The city has already identified some clear needs at Zilker, such as restoration of damaged portions of the property and the expansion of parking and other mobility components. With those in mind however, Montes also said Austin and consultants with Design Workshop—contracted at up to $600,000 to facilitate the plan—need ongoing public consideration of the park's future to reflect the diverse desires of its users.

The initial virtual survey for the vision planning process showed thousands of respondents who were attracted mainly to the park's natural amenities and signature events, and who had mixed opinions on their performance. While many natural features were shown as being among survey-takers' favorites, components such as trails and natural areas were top areas also being marked for improvement.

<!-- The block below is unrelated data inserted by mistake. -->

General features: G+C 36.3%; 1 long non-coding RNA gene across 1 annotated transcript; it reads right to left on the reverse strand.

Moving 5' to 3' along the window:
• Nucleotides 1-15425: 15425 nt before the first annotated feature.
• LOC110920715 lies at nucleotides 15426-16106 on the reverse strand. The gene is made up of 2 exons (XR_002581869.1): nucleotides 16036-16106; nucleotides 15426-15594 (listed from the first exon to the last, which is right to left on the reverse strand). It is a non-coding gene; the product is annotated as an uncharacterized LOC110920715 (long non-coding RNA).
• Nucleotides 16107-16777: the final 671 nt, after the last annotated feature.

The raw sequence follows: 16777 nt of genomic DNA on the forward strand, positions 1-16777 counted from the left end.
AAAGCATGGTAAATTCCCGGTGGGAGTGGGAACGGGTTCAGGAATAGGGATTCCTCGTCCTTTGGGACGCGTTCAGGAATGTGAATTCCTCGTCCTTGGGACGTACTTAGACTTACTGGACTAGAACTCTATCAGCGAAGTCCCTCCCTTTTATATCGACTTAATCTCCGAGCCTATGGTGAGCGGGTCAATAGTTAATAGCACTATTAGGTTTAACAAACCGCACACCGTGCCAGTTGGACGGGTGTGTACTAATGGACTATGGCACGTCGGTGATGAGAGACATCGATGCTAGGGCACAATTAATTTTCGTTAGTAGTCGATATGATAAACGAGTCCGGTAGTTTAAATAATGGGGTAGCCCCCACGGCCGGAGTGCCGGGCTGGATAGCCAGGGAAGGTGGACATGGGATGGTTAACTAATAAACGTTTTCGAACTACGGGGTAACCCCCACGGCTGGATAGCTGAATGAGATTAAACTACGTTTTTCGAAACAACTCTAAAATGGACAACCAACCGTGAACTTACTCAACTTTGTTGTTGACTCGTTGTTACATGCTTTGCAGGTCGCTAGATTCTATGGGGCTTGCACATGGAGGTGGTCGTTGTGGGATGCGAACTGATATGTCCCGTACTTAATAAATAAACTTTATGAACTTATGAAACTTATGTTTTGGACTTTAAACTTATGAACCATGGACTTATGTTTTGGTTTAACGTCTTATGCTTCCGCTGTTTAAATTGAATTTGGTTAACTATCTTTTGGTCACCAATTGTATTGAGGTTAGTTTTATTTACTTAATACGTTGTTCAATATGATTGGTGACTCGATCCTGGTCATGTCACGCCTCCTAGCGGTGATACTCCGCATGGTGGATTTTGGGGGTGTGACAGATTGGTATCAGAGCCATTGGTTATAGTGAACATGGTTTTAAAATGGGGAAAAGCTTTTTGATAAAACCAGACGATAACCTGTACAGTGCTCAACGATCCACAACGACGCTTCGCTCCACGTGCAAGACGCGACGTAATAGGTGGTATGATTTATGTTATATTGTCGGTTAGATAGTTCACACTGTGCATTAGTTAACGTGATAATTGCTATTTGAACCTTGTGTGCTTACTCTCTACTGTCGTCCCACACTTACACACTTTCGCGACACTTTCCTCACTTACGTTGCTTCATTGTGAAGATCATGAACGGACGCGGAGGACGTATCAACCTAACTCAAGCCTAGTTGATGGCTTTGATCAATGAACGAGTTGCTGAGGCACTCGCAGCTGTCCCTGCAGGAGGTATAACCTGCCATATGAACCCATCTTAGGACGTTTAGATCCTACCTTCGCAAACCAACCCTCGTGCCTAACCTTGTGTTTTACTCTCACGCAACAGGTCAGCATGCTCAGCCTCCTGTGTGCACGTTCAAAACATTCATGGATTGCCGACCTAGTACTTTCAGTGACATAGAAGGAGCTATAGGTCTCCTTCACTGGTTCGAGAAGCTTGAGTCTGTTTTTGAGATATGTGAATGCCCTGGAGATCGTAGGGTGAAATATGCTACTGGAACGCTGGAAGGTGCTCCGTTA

Comments solicited through the survey and the project's first open public meeting in June were also mixed on topics ranging from the expansion of park facilities, the presence of larger events such as the Austin City Limits festival and how parking should be incorporated into the park's landscape.


“When you have over 2 million people visiting the park [annually], they’re going to have ideas; they’re going to have a vision; they’re going to have opinions," Montes said. "It’s only fair that we take in all that input and really process it to get a better understanding of what is rising to the top in terms of importance to the community that uses this park.”

For now, the city is moving ahead with more public engagement opportunities to gather as much feedback as possible for the crafting of the first comprehensive plan in the 350-acre park's century-plus history. Project leaders are planning to visit each City Council district throughout July to speak in person with residents about the vision plan as well, and more community meetings and pop-ups are planned through the remainder of 2021.